Why the Right Should Be Worried About Violence Against Journalists

Greg Gianforte’s election eve assault of a journalist brings threats to press freedom into focus. Photo: William Campbell/Corbis via Getty Images

The evening after Greg Gianforte’s assault against journalist Ben Jacobs, he appeared at a victory celebration and finally apologized for his act. He did not apologize for his campaign’s initial explanation of the incident, which flatly tried to blame the victim and propagate further hatred against “liberal journalists.” But it was a start, and the new congressman-elect will have to face a legal reckoning for his criminal act in a local court on June 7, which we can only hope will humiliate him a bit.

There is some risk that he and other politicians will, however, learn the wrong lesson from the incident. We have no way of knowing how many Montana voters knew about the assault when they went to vote (sometimes exit polls really are useful) and how they felt about it, just as we’ll never know how many of the hundreds of thousands of Montanans who voted by mail before the incident might have changed their votes if that were possible. There is certainly anecdotal evidence that some Gianforte fans gloried in the attack on Jacobs, and even offered grim little tokens of intimidation to other journalists that they might be next. And anybody with any sense of perspective had to wonder if this was just the next inevitable step beyond the words of the president and several of his chief advisers treating “the media” as “the enemy of the American people.”

Conservatives have the right to their opinions about alleged “media bias,” but the demonization of journalists needs to stop lest politicians get the idea that brownshirt tactics against the Fourth Estate are now in-bounds so long as their inflamed supporters don’t mind. And it needs to stop first and foremost among conservative media, who depend on freedom of the press from violence and intimidation by politicians and government as much as anyone else.

Unfortunately, that has not always been the case in the reaction to the Gianforte assault, notably on Fox, where some on-air “personalities” played up the Gianforte campaign’s highly mendacious explanation of the incident (even though a Fox video team on the scene entirely corroborated Jacobs’s account) and others openly cheered the violence.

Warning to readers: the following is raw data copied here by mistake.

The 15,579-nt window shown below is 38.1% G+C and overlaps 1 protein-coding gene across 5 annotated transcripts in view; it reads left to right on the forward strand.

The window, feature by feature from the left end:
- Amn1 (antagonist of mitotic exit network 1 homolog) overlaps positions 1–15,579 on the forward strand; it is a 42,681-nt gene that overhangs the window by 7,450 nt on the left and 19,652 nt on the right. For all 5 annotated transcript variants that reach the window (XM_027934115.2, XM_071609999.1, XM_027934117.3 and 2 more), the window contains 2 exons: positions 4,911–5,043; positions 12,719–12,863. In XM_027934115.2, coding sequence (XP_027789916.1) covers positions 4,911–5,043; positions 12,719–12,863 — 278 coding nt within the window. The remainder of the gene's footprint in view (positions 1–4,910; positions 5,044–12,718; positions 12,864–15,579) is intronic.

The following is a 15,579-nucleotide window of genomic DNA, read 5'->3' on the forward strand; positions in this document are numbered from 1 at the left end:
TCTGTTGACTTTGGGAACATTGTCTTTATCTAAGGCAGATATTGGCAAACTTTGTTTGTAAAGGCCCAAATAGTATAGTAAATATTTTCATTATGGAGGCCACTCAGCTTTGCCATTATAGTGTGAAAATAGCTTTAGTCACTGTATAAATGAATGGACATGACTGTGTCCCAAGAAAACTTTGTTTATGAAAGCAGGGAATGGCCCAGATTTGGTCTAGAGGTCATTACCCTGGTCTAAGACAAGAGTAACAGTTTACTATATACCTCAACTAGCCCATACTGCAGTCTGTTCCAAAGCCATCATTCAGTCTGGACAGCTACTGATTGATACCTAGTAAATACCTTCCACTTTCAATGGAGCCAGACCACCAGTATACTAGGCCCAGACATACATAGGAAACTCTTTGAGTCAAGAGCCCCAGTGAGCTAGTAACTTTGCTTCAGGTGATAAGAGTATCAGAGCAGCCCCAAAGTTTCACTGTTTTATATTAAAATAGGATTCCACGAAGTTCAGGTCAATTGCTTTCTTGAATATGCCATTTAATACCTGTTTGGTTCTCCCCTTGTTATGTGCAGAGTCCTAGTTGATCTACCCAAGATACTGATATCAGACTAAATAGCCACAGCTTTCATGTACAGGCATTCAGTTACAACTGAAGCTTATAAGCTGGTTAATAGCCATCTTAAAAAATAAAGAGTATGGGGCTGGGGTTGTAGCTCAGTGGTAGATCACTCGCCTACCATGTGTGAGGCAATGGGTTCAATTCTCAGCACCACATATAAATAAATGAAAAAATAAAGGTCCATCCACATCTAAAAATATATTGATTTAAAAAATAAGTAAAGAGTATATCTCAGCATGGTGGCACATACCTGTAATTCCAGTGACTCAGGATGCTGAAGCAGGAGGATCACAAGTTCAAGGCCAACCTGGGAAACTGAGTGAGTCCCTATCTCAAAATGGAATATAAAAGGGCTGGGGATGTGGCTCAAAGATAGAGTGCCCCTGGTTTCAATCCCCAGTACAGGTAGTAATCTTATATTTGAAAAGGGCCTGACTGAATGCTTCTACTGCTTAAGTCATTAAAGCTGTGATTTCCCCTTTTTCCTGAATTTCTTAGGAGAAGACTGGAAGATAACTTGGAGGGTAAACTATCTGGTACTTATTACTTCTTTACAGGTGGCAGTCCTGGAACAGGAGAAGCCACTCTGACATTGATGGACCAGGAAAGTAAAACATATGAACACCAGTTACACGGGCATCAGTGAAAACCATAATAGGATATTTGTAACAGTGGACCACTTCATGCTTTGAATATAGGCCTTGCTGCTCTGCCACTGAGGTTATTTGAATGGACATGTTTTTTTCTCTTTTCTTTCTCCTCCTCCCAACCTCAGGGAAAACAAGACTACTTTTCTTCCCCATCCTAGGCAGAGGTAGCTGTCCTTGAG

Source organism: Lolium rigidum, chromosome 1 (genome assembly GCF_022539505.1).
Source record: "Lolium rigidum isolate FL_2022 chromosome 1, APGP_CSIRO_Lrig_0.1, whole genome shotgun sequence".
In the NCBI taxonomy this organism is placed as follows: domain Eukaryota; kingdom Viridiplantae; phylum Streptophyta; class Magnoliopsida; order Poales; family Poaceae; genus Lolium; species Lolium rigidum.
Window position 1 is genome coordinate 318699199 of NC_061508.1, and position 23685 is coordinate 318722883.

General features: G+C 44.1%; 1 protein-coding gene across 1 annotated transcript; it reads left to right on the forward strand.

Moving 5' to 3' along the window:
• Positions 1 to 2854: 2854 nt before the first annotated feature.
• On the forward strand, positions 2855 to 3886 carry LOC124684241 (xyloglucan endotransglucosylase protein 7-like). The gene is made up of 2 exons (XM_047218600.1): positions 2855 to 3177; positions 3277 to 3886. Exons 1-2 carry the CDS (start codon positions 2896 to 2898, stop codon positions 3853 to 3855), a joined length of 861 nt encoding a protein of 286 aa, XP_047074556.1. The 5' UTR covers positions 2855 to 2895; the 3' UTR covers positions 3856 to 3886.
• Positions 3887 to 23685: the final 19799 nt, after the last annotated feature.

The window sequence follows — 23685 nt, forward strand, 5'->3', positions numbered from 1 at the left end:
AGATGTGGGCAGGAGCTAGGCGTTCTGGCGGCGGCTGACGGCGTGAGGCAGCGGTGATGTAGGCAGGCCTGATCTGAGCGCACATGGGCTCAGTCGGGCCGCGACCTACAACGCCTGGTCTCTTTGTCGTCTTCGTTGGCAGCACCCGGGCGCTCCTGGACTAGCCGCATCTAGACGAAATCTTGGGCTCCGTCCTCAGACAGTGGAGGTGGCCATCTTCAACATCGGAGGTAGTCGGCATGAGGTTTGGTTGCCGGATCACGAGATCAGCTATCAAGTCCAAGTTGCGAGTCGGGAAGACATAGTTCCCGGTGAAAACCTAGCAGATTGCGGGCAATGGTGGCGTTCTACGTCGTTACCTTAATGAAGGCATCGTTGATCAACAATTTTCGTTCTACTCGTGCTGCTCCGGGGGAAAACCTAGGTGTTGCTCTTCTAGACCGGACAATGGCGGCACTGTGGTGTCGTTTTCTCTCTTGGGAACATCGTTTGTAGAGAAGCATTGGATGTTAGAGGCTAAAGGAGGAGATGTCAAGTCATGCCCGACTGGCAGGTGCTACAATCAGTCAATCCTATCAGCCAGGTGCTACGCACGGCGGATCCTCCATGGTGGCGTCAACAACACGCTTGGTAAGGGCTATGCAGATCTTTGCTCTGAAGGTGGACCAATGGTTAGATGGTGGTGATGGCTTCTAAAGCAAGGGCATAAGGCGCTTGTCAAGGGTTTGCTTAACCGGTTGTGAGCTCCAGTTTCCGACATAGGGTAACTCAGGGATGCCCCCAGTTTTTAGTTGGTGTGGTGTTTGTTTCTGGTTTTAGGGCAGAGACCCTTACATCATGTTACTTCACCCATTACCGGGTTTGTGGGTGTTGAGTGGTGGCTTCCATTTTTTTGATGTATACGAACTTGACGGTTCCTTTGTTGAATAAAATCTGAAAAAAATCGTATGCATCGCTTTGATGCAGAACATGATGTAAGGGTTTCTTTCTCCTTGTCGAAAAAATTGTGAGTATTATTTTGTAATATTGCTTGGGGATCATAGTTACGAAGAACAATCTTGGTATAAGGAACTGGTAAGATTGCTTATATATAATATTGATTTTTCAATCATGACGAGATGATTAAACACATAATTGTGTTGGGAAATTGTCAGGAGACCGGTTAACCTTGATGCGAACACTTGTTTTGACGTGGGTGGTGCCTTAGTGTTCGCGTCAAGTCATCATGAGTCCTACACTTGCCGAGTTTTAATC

At National Review, veteran conservative journalist Mona Charon deplored such bully-boy reactions in no uncertain terms:

[T]he age of Trump has corrupted a great many people and shattered norms. Those whose moral compass has long since been stashed in the bottom drawer defending the indefensible piled on to applaud Gianforte’s thuggishness. The Media Research Center’s Brent Bozell tweeted, “Jacobs is an obnoxious, dishonest first class jerk. I’m not surprised he got smacked …”
Laura Ingraham chose to impugn Jacobs’s manhood: “Politicians always need to keep their cool. But what would most Montana men do if ‘body slammed’ for no reason by another man?” She followed up with “Did anyone get his lunch money stolen today and then run to tell the recess monitor?” Dinesh D’Souza struck the same tone, calling Jacobs a “crybaby,” and also implying that the story was a “scam” perpetrated by Jacobs to swing the election to the Democrat. None of this is a gray area. You either uphold certain basic standards of decency or you don’t. Some who call themselves conservatives have shown that they are nothing of the kind. To be conservative is to be honorable. These are contemptible, partisan hacks.

Conservative media folk do not have to stop being conservatives — or even hyper-partisan Republicans — to get that their own values and interests are at stake here. They simply need to resist the temptation to follow Donald Trump and Stephen Bannon down this particular road to perdition.

And it is fair, if a bit beside the point, to insist on common standards for us all. When I wrote a Twitter plea yesterday for conservative media condemnations of violence against journalists, I immediately got responses asking if I was willing to condemn leftist violence as well. I was, and I am, much as I resent the implication that I’m somehow on the same “team” as random anarchists in San Francisco, or that 19-year-olds trying to intimidate conservative speakers on campuses are as powerful as the president of the United States. Use of violence to suppress free speech is wrong, all the time.

It’s a line that is really important to defend, particularly now that it has been crossed in such a conspicuous way.

Why the Right Should Be Worried About Anti-Press Violence